For the first weekend of book festival goodness, the programming team brought 2017 Young British Foodie nominee, Alissa Timoshkina, to the Spiegeltent to talk all things Soviet cooking, whilst being indulged by the usual Edinburgh Book Festival afternoon tea fare.
In Charlotte Square to discuss her most recent publication, Salt and Time, which from what I can gather is a collection of recipes that mean something to her and her family, authentic Russian cooking, Alissa spoke about the topic in great depth and clarity. A country with four seasons, it was emphasised that in Russia you ate what was available, and that preservation was key to Russian cooking.
Whilst we dipped into our strawberry tarts and cucumber sandwiches, watered down with English Breakfast, Alissa, who is renowned for the popular London KinoVino Supper Club, discussed recipes and ingredients that were not uncommon in her household growing up.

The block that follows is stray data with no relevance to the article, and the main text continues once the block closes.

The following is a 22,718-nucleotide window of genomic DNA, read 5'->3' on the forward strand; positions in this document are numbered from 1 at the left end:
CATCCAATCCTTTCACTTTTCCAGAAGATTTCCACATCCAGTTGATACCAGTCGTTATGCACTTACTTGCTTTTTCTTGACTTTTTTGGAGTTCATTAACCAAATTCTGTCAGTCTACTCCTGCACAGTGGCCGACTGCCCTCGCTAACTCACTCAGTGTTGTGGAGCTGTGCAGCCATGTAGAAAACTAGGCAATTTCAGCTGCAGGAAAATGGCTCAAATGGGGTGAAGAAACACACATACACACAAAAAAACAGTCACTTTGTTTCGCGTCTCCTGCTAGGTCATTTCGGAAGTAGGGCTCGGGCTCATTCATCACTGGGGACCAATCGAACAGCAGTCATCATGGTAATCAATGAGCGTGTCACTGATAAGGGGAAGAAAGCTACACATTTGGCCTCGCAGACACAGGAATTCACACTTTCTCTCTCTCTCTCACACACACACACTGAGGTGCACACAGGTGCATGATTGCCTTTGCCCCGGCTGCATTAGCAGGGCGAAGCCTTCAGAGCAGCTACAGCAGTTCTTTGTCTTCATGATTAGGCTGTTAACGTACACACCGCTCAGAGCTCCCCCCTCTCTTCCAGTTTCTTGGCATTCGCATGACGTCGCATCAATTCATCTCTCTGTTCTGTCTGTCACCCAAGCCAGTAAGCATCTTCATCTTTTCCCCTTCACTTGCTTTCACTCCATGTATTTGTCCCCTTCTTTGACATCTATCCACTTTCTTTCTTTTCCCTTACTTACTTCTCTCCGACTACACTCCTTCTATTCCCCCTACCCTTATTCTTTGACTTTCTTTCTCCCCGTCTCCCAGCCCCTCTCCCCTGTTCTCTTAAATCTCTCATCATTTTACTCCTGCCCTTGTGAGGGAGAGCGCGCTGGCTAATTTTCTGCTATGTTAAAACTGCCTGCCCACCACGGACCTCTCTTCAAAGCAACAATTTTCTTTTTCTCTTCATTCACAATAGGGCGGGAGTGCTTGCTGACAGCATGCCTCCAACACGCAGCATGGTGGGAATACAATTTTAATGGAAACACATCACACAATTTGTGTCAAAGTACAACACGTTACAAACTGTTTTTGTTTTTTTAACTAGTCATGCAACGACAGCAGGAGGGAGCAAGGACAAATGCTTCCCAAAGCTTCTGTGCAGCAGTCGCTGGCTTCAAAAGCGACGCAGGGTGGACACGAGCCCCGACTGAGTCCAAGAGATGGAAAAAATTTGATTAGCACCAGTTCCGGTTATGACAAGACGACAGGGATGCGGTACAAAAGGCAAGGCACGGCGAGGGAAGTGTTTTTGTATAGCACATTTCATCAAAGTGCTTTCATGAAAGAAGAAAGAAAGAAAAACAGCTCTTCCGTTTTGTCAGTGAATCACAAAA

She touched upon the Soviet regime and that its rather interesting to see how recipes have travelled over time. Even though the Soviet collapsed some of the food is still eaten, as a plethora of countries were at the heart, perhaps taking hold of the food that was common at that place in time. Alissa herself admits that soya sauce does feature rather a lot in her recipes, as was the case with a great deal of Soviet countries. Also at the core of her book and Russian cooking is fermentation, hence the book title. Without salt and time, fermentation does not happen.
Nostalgia plays a cetnral part with her receipes, as she focuses on food and memory and the bold connection that links the two. This can be the root cause for the continuation of a style of cooking or total abandonment altogether. She considers foods and perception in differing culutres, for example buckwheat in the UK and buckwheat in Russia. Buckwheat in the UK is found more in menus in gastropubs, however widely available in Russia. But what we can take from this hour more than anything, tiffin, canapes, all combined, is her enthusiasm and enjoyment on the subject food. It is a sheer joy to listen to cultural food discussion for an hour, salivating, with an afternoon tea to hand.
For more on the Edinburgh International Book Festival programme click here.